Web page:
Expenditures by function

Breakdown of expenditures by function in FY 2012.
Source: National Association of State Budget Officers

State expenditures in Michigan can be further broken down by function (elementary and secondary education, public assistance, etc.). Fiscal year 2012 data is included in the table below (information from neighboring states is provided for additional context). Figures are rendered as percents, indicating the share of the total budget spent per category.

Expenditures by function, FY 2012 (as percents)[7]
State Elementary and secondary ed. Higher ed. Public assistance Medicaid Corrections Transportation Other
Michigan 27.2% 4.1% 0.9% 26.1% 4.7% 6.9% 30.2%
Illinois 15.8% 5.5% 0.1% 19.7% 2.2% 8.5% 48.1%
Indiana 32.9% 6.5% 1.5% 27.3% 2.9% 9.3% 19.7%
Ohio 20.6% 4.2% 1.5% 24.4% 3.1% 5.1% 41.2%
Wisconsin 16.7% 14.1% 0.4% 16.5% 2.9% 6.9% 42.5%
Source: National Association of State Budget Officers

Expenditure trends

From 2008 to 2012, elementary and secondary education fell by 2.30 percent and higher education expenditures fell by 1.40 percent. During the same period, Medicaid spending rose by nearly four percent. The table below details changes in expenditures from 2008 to 2012.[7][10][11][12][13] Figures are rendered as percents, indicating the share of the total budget spent per category.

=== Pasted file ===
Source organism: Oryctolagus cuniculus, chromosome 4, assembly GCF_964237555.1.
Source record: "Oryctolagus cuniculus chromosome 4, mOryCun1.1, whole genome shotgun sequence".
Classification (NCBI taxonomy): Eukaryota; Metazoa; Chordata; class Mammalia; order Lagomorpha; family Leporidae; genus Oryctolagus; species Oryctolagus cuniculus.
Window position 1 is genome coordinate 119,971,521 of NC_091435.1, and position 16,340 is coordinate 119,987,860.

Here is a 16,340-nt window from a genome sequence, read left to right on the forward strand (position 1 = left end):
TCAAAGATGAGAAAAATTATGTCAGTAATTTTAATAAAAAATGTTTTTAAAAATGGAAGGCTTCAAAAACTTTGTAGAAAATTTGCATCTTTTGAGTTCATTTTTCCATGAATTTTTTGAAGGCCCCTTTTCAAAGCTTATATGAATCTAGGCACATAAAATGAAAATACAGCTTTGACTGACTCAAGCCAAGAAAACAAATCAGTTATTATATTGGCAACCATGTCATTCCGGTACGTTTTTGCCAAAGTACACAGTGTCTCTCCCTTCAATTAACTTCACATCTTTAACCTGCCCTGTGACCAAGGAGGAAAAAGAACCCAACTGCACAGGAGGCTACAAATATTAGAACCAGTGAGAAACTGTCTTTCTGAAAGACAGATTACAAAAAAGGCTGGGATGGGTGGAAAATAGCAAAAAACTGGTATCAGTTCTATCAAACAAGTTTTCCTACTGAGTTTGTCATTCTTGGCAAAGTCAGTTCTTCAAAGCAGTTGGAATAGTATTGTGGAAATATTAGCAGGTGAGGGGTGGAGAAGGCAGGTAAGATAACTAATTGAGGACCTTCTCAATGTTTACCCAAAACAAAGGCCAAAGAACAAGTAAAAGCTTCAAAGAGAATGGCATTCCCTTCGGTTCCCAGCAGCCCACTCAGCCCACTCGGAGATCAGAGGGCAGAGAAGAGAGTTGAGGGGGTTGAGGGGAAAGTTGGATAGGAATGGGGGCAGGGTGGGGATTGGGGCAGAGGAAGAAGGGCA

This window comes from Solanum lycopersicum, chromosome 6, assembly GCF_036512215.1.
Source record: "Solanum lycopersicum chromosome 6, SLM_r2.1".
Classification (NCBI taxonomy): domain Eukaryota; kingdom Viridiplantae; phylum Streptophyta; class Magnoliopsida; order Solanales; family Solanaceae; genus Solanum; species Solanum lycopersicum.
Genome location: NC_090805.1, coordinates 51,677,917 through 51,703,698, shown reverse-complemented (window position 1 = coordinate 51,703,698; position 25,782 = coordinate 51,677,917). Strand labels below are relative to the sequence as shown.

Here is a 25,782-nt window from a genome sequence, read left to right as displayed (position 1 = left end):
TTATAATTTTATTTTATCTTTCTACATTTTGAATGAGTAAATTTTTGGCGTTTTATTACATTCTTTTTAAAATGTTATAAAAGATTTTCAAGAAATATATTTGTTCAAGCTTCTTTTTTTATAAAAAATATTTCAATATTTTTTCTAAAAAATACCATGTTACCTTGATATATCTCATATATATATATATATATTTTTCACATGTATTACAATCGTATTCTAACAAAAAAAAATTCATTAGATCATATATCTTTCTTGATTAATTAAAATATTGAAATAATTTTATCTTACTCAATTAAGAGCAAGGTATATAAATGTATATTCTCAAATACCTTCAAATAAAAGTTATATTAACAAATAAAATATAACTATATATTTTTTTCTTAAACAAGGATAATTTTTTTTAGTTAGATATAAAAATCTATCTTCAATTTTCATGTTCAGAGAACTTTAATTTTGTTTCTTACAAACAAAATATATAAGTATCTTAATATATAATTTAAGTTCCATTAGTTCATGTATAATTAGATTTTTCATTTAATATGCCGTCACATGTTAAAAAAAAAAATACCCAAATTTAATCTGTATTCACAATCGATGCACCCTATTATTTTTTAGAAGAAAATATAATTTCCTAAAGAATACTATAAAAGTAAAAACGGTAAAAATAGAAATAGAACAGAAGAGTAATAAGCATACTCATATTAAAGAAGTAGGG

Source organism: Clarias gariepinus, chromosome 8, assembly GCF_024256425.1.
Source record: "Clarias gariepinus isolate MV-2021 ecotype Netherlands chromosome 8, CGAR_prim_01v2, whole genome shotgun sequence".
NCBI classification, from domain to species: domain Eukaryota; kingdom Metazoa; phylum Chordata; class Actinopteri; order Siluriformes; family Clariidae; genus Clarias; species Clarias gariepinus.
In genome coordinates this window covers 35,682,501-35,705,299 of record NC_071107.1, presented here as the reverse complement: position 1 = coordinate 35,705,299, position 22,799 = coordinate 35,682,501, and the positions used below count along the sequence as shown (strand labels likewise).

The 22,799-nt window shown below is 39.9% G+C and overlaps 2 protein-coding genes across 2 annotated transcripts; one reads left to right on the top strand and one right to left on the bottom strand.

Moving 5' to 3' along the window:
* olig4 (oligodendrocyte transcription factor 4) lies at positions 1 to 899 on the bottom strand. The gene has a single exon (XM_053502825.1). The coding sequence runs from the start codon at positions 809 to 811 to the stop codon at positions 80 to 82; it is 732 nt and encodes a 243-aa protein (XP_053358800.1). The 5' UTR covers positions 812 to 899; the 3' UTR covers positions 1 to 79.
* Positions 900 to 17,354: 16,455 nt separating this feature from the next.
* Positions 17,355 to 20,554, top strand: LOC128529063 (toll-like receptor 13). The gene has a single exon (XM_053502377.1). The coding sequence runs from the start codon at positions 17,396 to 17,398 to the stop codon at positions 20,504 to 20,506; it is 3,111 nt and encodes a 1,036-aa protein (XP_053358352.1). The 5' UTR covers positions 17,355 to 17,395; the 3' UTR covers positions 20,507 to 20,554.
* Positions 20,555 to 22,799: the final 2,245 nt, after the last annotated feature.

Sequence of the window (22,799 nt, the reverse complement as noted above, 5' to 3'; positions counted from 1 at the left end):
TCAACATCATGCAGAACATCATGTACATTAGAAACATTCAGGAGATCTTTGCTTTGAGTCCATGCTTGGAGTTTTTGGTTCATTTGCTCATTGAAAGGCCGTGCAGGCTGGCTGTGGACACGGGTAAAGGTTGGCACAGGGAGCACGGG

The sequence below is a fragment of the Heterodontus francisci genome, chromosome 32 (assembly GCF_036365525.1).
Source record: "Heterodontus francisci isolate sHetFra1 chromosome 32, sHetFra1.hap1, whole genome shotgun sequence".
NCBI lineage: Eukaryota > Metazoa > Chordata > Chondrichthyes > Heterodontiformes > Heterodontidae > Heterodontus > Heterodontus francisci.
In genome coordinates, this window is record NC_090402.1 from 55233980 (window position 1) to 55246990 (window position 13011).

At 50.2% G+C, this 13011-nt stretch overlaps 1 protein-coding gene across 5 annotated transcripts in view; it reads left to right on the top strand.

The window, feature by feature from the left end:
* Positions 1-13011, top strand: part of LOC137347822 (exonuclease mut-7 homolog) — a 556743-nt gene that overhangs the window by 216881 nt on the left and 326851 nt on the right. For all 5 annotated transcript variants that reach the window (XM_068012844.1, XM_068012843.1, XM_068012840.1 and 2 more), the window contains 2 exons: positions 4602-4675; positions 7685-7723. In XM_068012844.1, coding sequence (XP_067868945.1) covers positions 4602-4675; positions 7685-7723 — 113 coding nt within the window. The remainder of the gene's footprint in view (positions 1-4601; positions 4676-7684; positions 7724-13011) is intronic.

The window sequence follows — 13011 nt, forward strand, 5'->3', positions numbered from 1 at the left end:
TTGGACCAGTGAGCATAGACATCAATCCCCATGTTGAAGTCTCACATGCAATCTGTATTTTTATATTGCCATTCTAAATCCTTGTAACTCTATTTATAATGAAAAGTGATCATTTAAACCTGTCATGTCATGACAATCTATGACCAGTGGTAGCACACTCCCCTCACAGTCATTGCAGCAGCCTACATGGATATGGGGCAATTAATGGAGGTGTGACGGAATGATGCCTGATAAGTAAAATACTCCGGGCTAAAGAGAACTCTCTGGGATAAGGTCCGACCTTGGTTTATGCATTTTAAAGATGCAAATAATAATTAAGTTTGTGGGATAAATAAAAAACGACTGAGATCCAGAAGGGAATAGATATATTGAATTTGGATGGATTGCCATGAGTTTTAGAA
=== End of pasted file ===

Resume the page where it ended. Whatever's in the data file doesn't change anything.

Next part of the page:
Expenditures from 2008 to 2012 (as percents)
Year Elementary and secondary ed. Higher ed. Public assistance Medicaid Corrections Transportation Other
2012 27.2% 4.1% 0.9% 26.1% 4.7% 6.9% 30.2%
2011 27.6% 4.4% 0.7% 24.9% 4.5% 6.8% 31.1%
2010 28.4% 4.5% 1.1% 24.2% 4.7% 7.4% 29.7%
2009 28.9% 4.9% 1.1% 23.0% 5.0% 7.4% 29.6%
2008 29.5% 5.5% 1.1% 22.2% 5.3% 8.0% 28.4%
Change in % -2.30% -1.40% -0.20% 3.90% -0.60% -1.10% 1.80%
Source: National Association of State Budget Officers

Revenues

2013 revenues

Breakdown of general fund revenue sources in FY 2013.
Source: National Association of State Budget Officers